“Within us, we didn’t feel we were too young because we knew there were people who had done it at that age. Perhaps with smaller businesses or with smaller banks. We felt we were so better trained than most people who had done it before.

“We were infinitely confident in our capacity to what we were doing. So age was a number, but if you look at our track record up until that time, we were not 35,” recalls Wigwe.

But their impact was more immediate, reflected in the bank’s performance in the first year, when its balance sheet grew by 100 percent, with an impressive N1 billion profit before tax. This figure was more than the cumulative profit made by the bank in the previous 12 years of operations.

Not many business duos have endured as Wigwe and Aig-imoukhuede and their relationship seems destined for eternity.

Wigwe’s leadership is exceptional. When he ran a small bank with Aig-imoukhuede, he knew every member of staff by name. Will he be able to do so with Access Bank that has 29,000 employees?

“I’m still trying to know their names and faces,” he admits. “I’m also still learning how to navigate such a massive institution.” Wigwe is a man of the people, for the people and with the people.

“I miss spending time with people,” he admits. “But because we are growing across the continent and across the world, each time we set up a new subsidiary, I go there and spend time with them.”

For him being able to create leadership with a human face is of high value. “It is why some banks are failing and others are blooming. It is all a function of leadership.” It is true that there are many young Nigerians doing great things in the business world, but Wigwe and Aig-imoukhuede are a world apart in their conviction and vision. They have become genuine role models for Nigeria’s teeming youths.

At 54, Wigwe is at the peak of his career and leadership, intervening in critical moments for the country with his bank championing the financial sector interventions in the formation of the Coalition against COVID-19 (CACOVID), and the takeover of the renovation of the National Theatre as one of many creative hubs planned around the country.

About 20 years ago, it was extremely difficult to do deals of $1bn. To put together that sum of money for any corporate organisation, one had to travel all over the world. Today, people do deals worth billions of dollars in the comfort of their homes and offices. Therefore, Wigwe, believe that the larger the institutions, the larger their capacity to support the country to grow.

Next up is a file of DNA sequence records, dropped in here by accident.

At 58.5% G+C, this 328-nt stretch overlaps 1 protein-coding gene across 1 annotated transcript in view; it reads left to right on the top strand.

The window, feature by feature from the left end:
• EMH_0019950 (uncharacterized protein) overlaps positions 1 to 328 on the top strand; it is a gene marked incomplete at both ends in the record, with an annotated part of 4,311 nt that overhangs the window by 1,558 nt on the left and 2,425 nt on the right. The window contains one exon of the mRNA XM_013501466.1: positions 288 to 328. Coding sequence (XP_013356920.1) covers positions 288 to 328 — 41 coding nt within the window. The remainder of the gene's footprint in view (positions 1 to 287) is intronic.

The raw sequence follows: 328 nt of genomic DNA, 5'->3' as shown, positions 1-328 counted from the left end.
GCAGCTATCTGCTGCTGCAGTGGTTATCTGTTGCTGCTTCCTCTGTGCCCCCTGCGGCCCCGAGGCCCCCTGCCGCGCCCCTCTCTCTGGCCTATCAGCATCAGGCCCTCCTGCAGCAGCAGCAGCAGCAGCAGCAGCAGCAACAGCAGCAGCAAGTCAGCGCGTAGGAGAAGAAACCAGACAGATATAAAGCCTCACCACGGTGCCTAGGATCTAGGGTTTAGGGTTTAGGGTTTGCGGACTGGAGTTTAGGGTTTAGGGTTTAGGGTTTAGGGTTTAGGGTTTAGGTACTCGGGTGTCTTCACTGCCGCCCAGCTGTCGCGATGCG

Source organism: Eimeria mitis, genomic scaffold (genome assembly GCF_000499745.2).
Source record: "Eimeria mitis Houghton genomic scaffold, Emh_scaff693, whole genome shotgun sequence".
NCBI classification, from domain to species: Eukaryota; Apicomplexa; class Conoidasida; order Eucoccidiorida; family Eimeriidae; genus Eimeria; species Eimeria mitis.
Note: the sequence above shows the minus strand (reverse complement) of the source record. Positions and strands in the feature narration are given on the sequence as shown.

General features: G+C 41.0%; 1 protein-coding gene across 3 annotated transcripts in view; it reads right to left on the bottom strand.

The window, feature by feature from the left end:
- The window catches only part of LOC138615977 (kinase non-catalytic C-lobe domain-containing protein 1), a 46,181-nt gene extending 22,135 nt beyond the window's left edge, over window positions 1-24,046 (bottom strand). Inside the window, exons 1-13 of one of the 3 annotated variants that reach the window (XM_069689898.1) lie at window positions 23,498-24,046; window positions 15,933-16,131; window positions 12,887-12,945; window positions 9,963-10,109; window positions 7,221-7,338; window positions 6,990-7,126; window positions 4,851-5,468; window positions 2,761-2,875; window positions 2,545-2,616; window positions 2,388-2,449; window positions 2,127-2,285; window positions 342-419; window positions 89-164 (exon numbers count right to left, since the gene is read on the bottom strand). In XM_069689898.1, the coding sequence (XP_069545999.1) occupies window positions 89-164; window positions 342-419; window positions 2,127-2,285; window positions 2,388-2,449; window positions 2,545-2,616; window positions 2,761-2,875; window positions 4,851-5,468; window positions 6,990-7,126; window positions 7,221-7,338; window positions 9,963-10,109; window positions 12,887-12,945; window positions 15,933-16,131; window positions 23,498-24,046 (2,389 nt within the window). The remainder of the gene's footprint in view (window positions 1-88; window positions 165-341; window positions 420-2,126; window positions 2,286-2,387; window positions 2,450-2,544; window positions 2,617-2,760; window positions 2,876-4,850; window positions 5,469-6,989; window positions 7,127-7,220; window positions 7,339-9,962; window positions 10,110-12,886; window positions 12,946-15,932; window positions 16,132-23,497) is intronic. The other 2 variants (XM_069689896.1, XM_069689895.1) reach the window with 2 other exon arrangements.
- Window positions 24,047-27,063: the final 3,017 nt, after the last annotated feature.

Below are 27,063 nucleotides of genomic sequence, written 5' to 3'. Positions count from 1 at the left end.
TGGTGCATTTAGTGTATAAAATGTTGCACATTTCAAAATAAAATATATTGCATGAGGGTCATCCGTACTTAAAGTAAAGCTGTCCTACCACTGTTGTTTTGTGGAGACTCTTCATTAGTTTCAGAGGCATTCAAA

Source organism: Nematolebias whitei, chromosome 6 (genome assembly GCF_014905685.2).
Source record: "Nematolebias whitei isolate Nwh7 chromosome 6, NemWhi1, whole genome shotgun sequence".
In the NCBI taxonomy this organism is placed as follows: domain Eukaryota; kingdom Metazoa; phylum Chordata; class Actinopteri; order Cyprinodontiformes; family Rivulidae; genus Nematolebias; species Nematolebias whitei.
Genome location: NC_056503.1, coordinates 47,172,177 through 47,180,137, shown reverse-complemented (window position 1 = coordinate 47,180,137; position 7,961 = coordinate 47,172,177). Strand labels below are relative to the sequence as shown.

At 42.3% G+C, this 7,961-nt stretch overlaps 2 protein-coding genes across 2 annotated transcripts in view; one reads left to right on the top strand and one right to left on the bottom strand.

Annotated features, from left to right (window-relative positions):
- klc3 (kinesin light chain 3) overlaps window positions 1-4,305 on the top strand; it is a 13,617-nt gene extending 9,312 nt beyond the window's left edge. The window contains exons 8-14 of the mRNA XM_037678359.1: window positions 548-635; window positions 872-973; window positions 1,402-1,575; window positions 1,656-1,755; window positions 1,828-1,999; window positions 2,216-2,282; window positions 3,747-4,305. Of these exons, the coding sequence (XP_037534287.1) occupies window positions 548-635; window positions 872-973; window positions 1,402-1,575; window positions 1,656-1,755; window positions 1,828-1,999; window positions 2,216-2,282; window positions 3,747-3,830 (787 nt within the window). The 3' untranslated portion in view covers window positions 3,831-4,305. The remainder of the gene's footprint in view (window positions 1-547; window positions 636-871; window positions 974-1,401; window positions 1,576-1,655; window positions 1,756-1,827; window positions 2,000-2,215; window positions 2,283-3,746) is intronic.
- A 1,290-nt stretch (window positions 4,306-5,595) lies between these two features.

“As long as it’s done for the right reasons, even if it’s a merger, the creation of large African champions who can truly have a significant impact on the country is critical,” says Wigwe.

It is little wonder that Access Bank was awarded at the 2019 World Finance Award ‘Best

Digital Bank in Nigeria,’ ‘ Best Mobile App in Nigeria,’ 2018 CBN ‘Sustainable Bank of the Year,’ and ‘2018 Global Banking and Finance Review ‘ Best Investor Relations Bank in Nigeria,’ ‘Bank of the Decade,’ and Wigwe honoured ‘Banker of the Decade,’ by THISDAY Newspapers this year.

Wigwe attended Federal Government College (FGC) Sokoto before moving to FGC Warri and graduated in 1982. Thereafter, he studied Accountancy at the University of Nigeria Nsukka (UNN) in 1983 where he studied Accountancy, graduating in 1987.

Wigwe became his professional career Coopers and Lybrand Associates Limited and was promoted within a year. In 1989, Capital Merchant Bank as a credit analyst. In 1990, he won the British Council Scholarship to study at North Wales University (now Bangor University) and earned M.A in Banking and Finance in 1991. He has an MSC in Financial Economics from the University of London and is an alumnus of the Harvard Business School Executive Management Program.

Wigwe is not only an entrepreneur and businessman. He is also a philanthropist. In 2015, under the aegis of Access Bank Plc; he launched the W-initiative. A scheme meant to support and encourage more women to venture into business.

The W-initiative also supports a Maternal Health Scheme. This provides women facing fertility issues with support. The Scheme gives women support for fertility issues such as In Vitro fertilization (IVF), Intrauterine Insemination (IUI), Endometriosis, Hysterectomy, and many others.

Wigwe is also passionate about the arts. At the 2015 edition of Africa International Film Festival (AFRIFF), the Nollyfund was announced. The Nollyfund is a brainchild of Access Bank and the Bank of Industry (BOI).

The Nollyfund is a loan scheme designed to help Nollywood stakeholders with the production and distribution of films.

Nollyfund has an initial program limit of N1 billion and a single limit of N50 million for individual loans. Notable beneficiaries of the fund include the veteran filmmaker, Kunle Afolayan who obtained a loan for his movie, the CEO. The CEO is pegged the best pan-african film to come out of Nigeria in recent years.

In Early 2016, Herbert launched his own charitable foundation, The HOW Foundation with the aim of using this medium as a way to continue to make a positive impact outside of his work environment. Wigwe’s foundation reflects his key passions around youth empowerment, leadership, and mentorship, malaria, prostate cancer, and children.

There’s only one way forward for the debonair, dependable and dexterous Wigwe: Citius. Altius. Fortius.